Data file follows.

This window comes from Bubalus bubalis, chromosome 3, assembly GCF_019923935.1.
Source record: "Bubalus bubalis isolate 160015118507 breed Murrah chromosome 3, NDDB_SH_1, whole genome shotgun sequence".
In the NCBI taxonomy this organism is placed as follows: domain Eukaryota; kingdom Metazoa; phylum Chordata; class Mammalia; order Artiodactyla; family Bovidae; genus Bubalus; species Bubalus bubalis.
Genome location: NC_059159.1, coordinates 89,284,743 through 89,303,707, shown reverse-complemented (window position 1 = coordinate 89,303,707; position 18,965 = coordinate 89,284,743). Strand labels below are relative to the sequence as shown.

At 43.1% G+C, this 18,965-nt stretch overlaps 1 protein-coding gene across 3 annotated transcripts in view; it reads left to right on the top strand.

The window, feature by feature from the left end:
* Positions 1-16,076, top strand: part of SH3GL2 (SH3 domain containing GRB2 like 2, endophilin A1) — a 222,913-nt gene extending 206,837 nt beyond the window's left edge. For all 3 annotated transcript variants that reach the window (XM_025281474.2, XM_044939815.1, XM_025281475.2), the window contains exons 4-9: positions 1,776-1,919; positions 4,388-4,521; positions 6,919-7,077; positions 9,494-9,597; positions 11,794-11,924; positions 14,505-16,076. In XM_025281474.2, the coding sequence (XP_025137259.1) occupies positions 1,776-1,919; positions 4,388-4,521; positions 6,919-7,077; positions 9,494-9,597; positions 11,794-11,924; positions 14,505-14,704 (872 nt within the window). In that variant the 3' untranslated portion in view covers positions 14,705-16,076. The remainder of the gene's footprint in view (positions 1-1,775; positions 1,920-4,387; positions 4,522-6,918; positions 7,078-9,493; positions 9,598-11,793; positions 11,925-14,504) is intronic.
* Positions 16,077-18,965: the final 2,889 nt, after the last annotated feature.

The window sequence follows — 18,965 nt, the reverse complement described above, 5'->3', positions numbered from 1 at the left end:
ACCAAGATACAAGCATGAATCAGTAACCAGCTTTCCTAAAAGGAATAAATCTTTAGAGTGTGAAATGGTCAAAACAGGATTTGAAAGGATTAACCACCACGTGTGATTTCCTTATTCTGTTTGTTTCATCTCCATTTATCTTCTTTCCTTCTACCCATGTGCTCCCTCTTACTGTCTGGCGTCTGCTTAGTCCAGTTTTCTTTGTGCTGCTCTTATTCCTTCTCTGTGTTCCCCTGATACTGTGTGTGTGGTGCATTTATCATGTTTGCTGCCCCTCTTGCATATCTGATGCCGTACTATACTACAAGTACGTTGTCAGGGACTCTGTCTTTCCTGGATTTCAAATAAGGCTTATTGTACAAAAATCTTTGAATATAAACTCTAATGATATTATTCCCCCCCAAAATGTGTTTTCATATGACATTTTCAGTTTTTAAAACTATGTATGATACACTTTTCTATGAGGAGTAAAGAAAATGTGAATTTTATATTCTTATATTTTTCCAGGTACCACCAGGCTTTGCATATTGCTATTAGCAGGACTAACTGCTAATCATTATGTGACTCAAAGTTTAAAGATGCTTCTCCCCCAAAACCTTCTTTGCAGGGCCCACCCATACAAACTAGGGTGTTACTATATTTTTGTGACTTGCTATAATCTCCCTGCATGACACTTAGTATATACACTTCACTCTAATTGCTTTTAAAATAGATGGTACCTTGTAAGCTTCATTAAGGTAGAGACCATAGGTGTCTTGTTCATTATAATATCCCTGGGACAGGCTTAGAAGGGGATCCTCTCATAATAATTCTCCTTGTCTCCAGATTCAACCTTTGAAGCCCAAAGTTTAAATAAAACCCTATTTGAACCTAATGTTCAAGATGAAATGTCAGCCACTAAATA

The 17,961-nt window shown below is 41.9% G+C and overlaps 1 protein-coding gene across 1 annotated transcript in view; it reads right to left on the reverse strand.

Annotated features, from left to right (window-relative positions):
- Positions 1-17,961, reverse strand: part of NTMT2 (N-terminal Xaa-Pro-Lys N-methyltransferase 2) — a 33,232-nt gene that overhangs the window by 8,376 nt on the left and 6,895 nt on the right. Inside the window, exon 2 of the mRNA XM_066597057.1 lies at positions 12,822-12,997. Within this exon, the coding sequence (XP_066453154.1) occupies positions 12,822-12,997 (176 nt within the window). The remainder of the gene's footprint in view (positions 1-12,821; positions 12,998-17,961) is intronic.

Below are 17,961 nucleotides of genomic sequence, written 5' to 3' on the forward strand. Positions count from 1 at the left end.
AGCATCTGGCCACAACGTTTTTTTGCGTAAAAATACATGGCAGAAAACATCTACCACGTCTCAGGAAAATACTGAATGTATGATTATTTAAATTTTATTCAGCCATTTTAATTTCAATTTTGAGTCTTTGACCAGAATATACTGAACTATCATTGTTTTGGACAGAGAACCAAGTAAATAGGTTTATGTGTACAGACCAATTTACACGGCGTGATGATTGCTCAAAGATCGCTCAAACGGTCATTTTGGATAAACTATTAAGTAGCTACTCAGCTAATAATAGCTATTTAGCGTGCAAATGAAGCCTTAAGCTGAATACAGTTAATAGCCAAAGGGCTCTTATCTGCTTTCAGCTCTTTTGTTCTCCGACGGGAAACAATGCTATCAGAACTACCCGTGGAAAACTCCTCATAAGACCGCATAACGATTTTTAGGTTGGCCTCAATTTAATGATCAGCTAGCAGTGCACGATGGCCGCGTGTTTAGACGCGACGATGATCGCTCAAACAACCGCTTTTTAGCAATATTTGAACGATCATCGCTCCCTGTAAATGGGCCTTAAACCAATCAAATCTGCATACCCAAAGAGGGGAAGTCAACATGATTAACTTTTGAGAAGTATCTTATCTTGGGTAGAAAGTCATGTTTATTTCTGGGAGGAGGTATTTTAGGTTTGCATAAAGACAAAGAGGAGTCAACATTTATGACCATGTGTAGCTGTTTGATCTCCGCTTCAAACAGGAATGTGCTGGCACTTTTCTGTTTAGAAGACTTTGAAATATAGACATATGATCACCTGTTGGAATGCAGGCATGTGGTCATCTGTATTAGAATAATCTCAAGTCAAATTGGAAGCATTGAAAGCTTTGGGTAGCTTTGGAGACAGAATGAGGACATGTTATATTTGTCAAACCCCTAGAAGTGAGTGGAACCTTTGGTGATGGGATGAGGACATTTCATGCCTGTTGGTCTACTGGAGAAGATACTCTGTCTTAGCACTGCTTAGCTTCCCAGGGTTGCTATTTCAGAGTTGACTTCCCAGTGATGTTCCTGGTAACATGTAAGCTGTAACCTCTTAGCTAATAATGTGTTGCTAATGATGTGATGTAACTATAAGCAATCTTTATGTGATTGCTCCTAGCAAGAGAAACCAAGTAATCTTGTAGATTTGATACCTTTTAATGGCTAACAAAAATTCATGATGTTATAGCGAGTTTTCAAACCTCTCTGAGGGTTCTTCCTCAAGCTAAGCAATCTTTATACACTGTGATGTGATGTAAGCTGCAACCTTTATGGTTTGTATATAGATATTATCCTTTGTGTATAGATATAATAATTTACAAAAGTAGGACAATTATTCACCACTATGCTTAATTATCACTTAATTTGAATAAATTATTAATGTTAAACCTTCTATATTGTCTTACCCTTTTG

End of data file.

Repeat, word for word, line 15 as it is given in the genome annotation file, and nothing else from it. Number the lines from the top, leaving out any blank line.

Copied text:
AGCATCTGGCCACAACGTTTTTTTGCGTAAAAATACATGGCAGAAAACATCTACCACGTCTCAGGAAAATACTGAATGTATGATTATTTAAATTTTATTCAGCCATTTTAATTTCAATTTTGAGTCTTTGACCAGAATATACTGAACTATCATTGTTTTGGACAGAGAACCAAGTAAATAGGTTTATGTGTACAGACCAATTTACACGGCGTGATGATTGCTCAAAGATCGCTCAAACGGTCATTTTGGATAAACTATTAAGTAGCTACTCAGCTAATAATAGCTATTTAGCGTGCAAATGAAGCCTTAAGCTGAATACAGTTAATAGCCAAAGGGCTCTTATCTGCTTTCAGCTCTTTTGTTCTCCGACGGGAAACAATGCTATCAGAACTACCCGTGGAAAACTCCTCATAAGACCGCATAACGATTTTTAGGTTGGCCTCAATTTAATGATCAGCTAGCAGTGCACGATGGCCGCGTGTTTAGACGCGACGATGATCGCTCAAACAACCGCTTTTTAGCAATATTTGAACGATCATCGCTCCCTGTAAATGGGCCTTAAACCAATCAAATCTGCATACCCAAAGAGGGGAAGTCAACATGATTAACTTTTGAGAAGTATCTTATCTTGGGTAGAAAGTCATGTTTATTTCTGGGAGGAGGTATTTTAGGTTTGCATAAAGACAAAGAGGAGTCAACATTTATGACCATGTGTAGCTGTTTGATCTCCGCTTCAAACAGGAATGTGCTGGCACTTTTCTGTTTAGAAGACTTTGAAATATAGACATATGATCACCTGTTGGAATGCAGGCATGTGGTCATCTGTATTAGAATAATCTCAAGTCAAATTGGAAGCATTGAAAGCTTTGGGTAGCTTTGGAGACAGAATGAGGACATGTTATATTTGTCAAACCCCTAGAAGTGAGTGGAACCTTTGGTGATGGGATGAGGACATTTCATGCCTGTTGGTCTACTGGAGAAGATACTCTGTCTTAGCACTGCTTAGCTTCCCAGGGTTGCTATTTCAGAGTTGACTTCCCAGTGATGTTCCTGGTAACATGTAAGCTGTAACCTCTTAGCTAATAATGTGTTGCTAATGATGTGATGTAACTATAAGCAATCTTTATGTGATTGCTCCTAGCAAGAGAAACCAAGTAATCTTGTAGATTTGATACCTTTTAATGGCTAACAAAAATTCATGATGTTATAGCGAGTTTTCAAACCTCTCTGAGGGTTCTTCCTCAAGCTAAGCAATCTTTATACACTGTGATGTGATGTAAGCTGCAACCTTTATGGTTTGTATATAGATATTATCCTTTGTGTATAGATATAATAATTTACAAAAGTAGGACAATTATTCACCACTATGCTTAATTATCACTTAATTTGAATAAATTATTAATGTTAAACCTTCTATATTGTCTTACCCTTTTG